If I’d had more space before I started my current, S scale, layout… I would not be working in S scale. A couple of years ago when I was contemplating a clean sheet of graph paper and a change of layout, I hoped to fit a finescale O (Proto:48) layout into my space, representing portions of the steam-era Southern Pacific’s Friant Branch. But O scale was just a little too big for my long but narrow space. Curve radii was the big issue and if I’d been working in a wider space that issue would’ve been solved. So, O it would’ve been – and SP instead of CNR.

But, the space I had encouraged me to look beyond my Proto:48 goals, and I ended up doing the CNR’s Port Rowan branch in S:
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Upon reflection, I’m really glad I did. It’s been a great decision – not only for my layout space, but also for the social side of the hobby. I’ve strengthened some friendships and made new friends as a result of the scale and the layout. No regrets.

Knowing what I know now, if I were to acquire larger space (and it’s not in the cards) then I would continue with my present theme. In fact, I’d build pretty much the same layout. I’m really happy with the arrangement of “Staging – Intermediate Town – Terminal” and feel no desire to add to it with, say, the yard at Simcoe – or even another online town such as Vittoria.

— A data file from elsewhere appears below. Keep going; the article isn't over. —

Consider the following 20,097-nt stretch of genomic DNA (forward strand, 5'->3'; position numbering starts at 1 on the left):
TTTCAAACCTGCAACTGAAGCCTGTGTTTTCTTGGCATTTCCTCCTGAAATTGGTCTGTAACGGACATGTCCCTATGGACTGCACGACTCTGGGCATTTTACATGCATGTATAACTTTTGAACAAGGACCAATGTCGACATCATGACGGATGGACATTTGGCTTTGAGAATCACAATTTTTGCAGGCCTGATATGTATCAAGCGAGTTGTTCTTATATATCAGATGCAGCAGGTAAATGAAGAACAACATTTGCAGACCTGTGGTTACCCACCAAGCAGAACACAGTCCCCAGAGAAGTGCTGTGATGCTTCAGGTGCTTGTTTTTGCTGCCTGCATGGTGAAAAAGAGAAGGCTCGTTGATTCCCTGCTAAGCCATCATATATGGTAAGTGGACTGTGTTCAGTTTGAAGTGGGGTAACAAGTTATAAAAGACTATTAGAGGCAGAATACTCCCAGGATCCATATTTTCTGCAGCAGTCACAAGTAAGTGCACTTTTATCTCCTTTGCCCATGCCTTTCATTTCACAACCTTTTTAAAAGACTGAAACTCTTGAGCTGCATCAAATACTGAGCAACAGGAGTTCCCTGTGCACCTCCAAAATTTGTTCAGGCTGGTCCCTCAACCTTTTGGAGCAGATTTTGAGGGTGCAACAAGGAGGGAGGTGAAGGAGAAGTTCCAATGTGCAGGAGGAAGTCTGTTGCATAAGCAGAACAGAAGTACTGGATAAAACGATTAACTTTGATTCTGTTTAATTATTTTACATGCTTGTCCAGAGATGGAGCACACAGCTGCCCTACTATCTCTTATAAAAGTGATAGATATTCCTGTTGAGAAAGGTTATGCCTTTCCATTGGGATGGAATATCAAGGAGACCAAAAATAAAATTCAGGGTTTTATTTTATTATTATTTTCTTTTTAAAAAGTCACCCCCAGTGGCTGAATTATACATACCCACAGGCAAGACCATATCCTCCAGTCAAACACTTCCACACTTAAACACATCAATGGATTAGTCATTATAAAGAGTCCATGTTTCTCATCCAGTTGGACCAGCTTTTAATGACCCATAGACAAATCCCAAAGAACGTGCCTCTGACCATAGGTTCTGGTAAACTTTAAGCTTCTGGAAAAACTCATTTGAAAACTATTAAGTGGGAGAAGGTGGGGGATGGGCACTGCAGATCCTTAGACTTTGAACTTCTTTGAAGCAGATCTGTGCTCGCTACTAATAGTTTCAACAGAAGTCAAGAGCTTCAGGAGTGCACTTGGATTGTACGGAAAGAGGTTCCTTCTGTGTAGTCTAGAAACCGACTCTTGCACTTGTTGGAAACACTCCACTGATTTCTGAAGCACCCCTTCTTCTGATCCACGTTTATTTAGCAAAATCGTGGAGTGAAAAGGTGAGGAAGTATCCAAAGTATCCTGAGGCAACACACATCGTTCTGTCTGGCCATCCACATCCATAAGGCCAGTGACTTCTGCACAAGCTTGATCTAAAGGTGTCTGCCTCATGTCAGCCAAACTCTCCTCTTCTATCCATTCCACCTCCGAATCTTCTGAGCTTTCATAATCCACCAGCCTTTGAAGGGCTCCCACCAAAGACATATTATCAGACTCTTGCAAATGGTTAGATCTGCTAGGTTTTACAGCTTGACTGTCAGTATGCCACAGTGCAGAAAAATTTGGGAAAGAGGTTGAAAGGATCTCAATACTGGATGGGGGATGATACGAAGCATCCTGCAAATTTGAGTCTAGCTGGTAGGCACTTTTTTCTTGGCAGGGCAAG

In the case of Simcoe, the extra operational benefits would be offset by the need to build and maintain a fairly extensive yard and set of industrial spurs, plus another turntable. It would require a lot more structures. It might even require more people to operate prototypically. No thanks. I’ve come to realize I don’t need more trackage to have fun with the layout: I’m having buckets of fun as it is. And a place like Vittoria, while another dot on the map, would not add anything operationally to the layout. It would just eat up space I could put to better use.

How? If I had more space, the first thing I would do is increase the minimum radius. Currently, it’s 42 inches and that works, but could be better. Freight cars and small steam are really happy on 42 inch curves. Passenger cars manage it, thanks in part to the 15 mph speed restriction in the CNR time table (and enforced on the layout through custom speed curves for the locomotives). But the varnish does look a bit toylike on those curves. They’d be happier – and I would too – if I’d had the space for curves of 60 inch radius, or even 72 inch radius. So, that would be the first priority.

In line with that, I’d also increase the turnout sizes. I’m already using longer turnouts than typically employed on a model railway. My spurs have #7s, while the runaround track in Port Rowan and the west siding switch in St. Williams are #9. The turnout by the St. Williams depot is #10 – and I love the look. So, if I had more space, I’d bump up the turnout sizes – I’d use #9 on all spurs, and #10 (or even #12) for the double-ended sidings.